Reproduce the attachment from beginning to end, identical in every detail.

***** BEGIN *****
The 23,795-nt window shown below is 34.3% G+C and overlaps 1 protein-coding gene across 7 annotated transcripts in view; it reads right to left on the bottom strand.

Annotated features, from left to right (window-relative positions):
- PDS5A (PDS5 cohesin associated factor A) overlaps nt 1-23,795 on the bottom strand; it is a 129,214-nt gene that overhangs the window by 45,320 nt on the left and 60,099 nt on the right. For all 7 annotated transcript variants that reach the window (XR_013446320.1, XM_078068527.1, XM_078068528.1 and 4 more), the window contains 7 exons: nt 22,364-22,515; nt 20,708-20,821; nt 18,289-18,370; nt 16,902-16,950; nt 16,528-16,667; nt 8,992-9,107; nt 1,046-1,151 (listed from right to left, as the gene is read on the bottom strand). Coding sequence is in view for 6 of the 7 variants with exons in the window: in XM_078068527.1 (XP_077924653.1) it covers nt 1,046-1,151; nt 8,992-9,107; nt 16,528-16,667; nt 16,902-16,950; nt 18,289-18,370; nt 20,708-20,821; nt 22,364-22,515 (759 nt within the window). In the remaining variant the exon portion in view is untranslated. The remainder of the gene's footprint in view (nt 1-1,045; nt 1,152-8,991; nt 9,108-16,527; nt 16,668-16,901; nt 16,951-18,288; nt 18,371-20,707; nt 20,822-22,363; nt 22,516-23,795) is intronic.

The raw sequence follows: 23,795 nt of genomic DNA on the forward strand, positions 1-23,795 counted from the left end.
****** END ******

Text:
The 23,795-nt window shown below is 34.3% G+C and overlaps 1 protein-coding gene across 7 annotated transcripts in view; it reads right to left on the bottom strand.

Annotated features, from left to right (window-relative positions):
- PDS5A (PDS5 cohesin associated factor A) overlaps nt 1-23,795 on the bottom strand; it is a 129,214-nt gene that overhangs the window by 45,320 nt on the left and 60,099 nt on the right. For all 7 annotated transcript variants that reach the window (XR_013446320.1, XM_078068527.1, XM_078068528.1 and 4 more), the window contains 7 exons: nt 22,364-22,515; nt 20,708-20,821; nt 18,289-18,370; nt 16,902-16,950; nt 16,528-16,667; nt 8,992-9,107; nt 1,046-1,151 (listed from right to left, as the gene is read on the bottom strand). Coding sequence is in view for 6 of the 7 variants with exons in the window: in XM_078068527.1 (XP_077924653.1) it covers nt 1,046-1,151; nt 8,992-9,107; nt 16,528-16,667; nt 16,902-16,950; nt 18,289-18,370; nt 20,708-20,821; nt 22,364-22,515 (759 nt within the window). In the remaining variant the exon portion in view is untranslated. The remainder of the gene's footprint in view (nt 1-1,045; nt 1,152-8,991; nt 9,108-16,527; nt 16,668-16,901; nt 16,951-18,288; nt 18,371-20,707; nt 20,822-22,363; nt 22,516-23,795) is intronic.

The raw sequence follows: 23,795 nt of genomic DNA on the forward strand, positions 1-23,795 counted from the left end.